The Romantics, faced with a disenchanted universe, attempted to discover a new source of enchantment in the human imagination, and poetry became a metaphor for that creative, life-enhancing power. Poetry used to mean poems. Now poems began to seem like just one habitation, and far from the grandest, of the force that is poetry. Naturally, this fateful division between poetry and poems had enormous consequences for the way poems were written. After all, if poetry is ineffable and infinite, there is no reason it should be bound by the mechanical laws of meter and rhyme. In the modern age, poetry became antinomian.
Thus we find Emerson arguing, in his essay “The Poet,” that “it is not metres, but a metre-making argument, that makes a poem,—a thought so passionate and alive, that, like the spirit of a plant or an animal, it has an architecture of its own, and adorns nature with a new thing.” The metaphor of growth cancels out the old metaphor of craft. For Horace, a poem was something you had to learn how to make, at the expense of great effort. For Keats, “if Poetry comes not as naturally as the Leaves to a tree it had better not come at all.”
It is this disjunction between poetry and poems that Ben Lerner explores in The Hatred of Poetry. As a poet—he has written three books of poems, as well as two novels—Lerner is sensitive to the odd psychological transactions that tend to take place between poets and non-poets. The latter often regard the former with a blend of contempt and envy. The contempt is easy enough to understand—poetry is unprestigious, unremunerative, a form of play rather than grown-up work. But it is the envy that Lerner focuses on, the way people who don’t write poetry nevertheless feel the urge to stake a claim to it.
“If you are an adult foolish enough to tell another adult that you are (still!) a poet,” he writes, “they will often describe for you their falling away from poetry: I wrote it in high school; I dabbled in college. Almost never do they write it now.” For Lerner, this is more than mere politeness, an attempt to find some common ground with the poet. Rather, it is an unconscious tribute to the sway that the idea of poetry continues to exert over our collective imagination. “Most of us carry at least a weak sense of a correlation between poetry and human possibility,” he asserts. Thus, “if I have no interest in poetry or if I feel repelled by actual poems, either I am failing the social or the social is failing me.” Poetry is a gauge of our mutual connection. If we can’t speak the language of poetry, it is a sign that human communication has been blocked in a fundamental way. This feeling of failure is what explains why people tend to hate poetry, rather than simply being indifferent to it. Poetry is the site and source of disappointed hope.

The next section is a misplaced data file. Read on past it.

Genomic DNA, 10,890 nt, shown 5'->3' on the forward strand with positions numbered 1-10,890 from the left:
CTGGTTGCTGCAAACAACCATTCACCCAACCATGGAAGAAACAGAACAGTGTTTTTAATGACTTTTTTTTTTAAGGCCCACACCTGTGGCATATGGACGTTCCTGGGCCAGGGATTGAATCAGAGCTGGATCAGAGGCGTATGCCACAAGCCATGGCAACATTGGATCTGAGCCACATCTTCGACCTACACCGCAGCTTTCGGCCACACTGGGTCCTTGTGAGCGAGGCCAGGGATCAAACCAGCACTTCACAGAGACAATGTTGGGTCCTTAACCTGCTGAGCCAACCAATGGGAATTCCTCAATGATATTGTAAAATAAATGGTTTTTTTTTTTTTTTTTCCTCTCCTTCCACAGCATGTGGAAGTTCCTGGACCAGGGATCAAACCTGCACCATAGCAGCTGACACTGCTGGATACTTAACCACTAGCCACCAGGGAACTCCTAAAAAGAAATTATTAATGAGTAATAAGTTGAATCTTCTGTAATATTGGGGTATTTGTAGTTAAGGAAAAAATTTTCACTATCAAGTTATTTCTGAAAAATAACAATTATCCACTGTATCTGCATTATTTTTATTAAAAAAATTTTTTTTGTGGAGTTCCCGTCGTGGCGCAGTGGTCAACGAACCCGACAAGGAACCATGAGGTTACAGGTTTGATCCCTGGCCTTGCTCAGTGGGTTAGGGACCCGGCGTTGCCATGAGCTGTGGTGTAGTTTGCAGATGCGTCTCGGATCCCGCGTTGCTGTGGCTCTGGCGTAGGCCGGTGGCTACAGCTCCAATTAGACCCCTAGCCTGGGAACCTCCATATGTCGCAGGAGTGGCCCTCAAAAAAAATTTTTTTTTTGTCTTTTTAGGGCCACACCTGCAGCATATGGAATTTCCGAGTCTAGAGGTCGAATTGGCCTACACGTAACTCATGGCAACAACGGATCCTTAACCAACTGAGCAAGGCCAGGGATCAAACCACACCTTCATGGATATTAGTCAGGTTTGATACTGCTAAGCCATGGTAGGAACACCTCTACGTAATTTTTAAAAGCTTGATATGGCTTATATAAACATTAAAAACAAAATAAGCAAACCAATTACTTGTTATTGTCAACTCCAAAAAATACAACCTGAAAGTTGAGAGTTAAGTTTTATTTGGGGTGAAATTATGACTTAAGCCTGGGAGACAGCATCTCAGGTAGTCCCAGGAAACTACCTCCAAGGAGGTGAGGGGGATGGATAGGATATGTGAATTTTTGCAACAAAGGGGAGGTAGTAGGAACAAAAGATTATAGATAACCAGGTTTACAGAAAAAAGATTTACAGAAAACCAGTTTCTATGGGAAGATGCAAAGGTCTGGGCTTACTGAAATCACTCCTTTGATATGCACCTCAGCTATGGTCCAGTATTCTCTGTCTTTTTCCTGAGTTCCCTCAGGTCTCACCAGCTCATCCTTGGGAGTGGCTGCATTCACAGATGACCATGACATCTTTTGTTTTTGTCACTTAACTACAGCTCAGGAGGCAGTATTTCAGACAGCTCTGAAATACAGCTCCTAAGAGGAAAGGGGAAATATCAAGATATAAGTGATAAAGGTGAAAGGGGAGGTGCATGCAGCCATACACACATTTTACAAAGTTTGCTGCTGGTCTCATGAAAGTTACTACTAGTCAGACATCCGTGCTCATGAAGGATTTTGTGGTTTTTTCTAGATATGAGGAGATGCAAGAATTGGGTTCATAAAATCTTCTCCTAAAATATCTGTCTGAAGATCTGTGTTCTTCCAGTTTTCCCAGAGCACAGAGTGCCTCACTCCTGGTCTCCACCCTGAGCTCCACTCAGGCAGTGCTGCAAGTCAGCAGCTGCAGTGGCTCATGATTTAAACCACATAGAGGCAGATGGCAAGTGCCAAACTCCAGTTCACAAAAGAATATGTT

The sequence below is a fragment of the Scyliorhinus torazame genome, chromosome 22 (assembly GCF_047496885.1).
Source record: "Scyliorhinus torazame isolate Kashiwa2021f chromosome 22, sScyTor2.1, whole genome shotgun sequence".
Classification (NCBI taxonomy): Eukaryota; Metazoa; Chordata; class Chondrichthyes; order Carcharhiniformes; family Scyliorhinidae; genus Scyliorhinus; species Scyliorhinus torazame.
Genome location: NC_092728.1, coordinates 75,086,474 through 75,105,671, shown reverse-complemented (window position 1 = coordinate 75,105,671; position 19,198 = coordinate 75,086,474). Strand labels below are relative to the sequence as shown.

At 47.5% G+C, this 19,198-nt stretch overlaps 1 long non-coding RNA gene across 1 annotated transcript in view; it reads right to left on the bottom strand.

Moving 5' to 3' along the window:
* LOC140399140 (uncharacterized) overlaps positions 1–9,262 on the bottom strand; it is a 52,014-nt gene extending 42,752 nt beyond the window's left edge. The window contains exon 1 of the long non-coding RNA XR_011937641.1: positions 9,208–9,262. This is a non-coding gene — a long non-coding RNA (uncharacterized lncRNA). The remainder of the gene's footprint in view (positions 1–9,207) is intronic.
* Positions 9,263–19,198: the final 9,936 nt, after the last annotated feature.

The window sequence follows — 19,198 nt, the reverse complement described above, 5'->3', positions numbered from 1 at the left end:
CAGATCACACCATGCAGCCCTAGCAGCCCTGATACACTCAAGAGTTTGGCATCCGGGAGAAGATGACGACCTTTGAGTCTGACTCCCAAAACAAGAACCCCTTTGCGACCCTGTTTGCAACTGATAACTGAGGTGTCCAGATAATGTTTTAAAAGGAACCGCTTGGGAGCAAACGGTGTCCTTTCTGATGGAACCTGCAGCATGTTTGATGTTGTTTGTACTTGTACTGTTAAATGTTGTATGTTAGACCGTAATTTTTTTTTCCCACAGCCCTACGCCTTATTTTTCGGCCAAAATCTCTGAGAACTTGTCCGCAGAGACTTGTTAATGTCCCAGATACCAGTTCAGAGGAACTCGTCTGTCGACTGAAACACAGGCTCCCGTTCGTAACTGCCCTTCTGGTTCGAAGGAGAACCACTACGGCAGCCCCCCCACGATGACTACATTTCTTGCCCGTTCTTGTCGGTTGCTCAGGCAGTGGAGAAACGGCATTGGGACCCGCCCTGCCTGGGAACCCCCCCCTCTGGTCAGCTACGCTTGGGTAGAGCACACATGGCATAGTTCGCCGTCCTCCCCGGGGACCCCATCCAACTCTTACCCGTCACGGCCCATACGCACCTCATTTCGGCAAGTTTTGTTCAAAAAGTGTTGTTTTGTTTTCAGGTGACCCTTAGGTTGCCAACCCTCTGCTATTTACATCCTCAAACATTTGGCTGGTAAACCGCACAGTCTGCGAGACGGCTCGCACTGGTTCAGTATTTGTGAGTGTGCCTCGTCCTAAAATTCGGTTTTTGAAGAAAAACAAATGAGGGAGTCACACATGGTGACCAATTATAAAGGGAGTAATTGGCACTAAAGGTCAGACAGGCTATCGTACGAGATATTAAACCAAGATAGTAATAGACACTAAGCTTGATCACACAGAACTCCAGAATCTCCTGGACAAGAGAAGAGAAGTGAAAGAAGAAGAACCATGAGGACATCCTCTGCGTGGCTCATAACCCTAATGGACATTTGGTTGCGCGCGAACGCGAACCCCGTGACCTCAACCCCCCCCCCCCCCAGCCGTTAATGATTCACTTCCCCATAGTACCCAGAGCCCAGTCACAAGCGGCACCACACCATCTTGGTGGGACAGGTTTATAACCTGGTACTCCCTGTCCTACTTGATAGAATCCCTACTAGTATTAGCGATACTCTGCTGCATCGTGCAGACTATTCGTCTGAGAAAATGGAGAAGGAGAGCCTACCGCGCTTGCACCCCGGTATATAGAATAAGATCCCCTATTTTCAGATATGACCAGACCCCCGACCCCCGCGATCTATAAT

For Lerner, as his use of the term the social suggests, that hope is not just individual and spiritual, but collective and political. Poetry is linked, in his vision, to the possibility of a total redemption of human society, of the kind Marxism used to call “the revolution.” In particular, his fusion of aesthetic, political, and spiritual messianism brings to mind the work of Walter Benjamin, the 20th-century German Jewish theorist. Lerner’s previous book, the novel 10:04 (2014), was saturated in the Benjaminian concept of redemption: the idea that the world as we know it carries within itself the possibility for transformation. Key to this vision is the idea that salvation will come from within, from a rearrangement of the world, rather than through an external power or a god.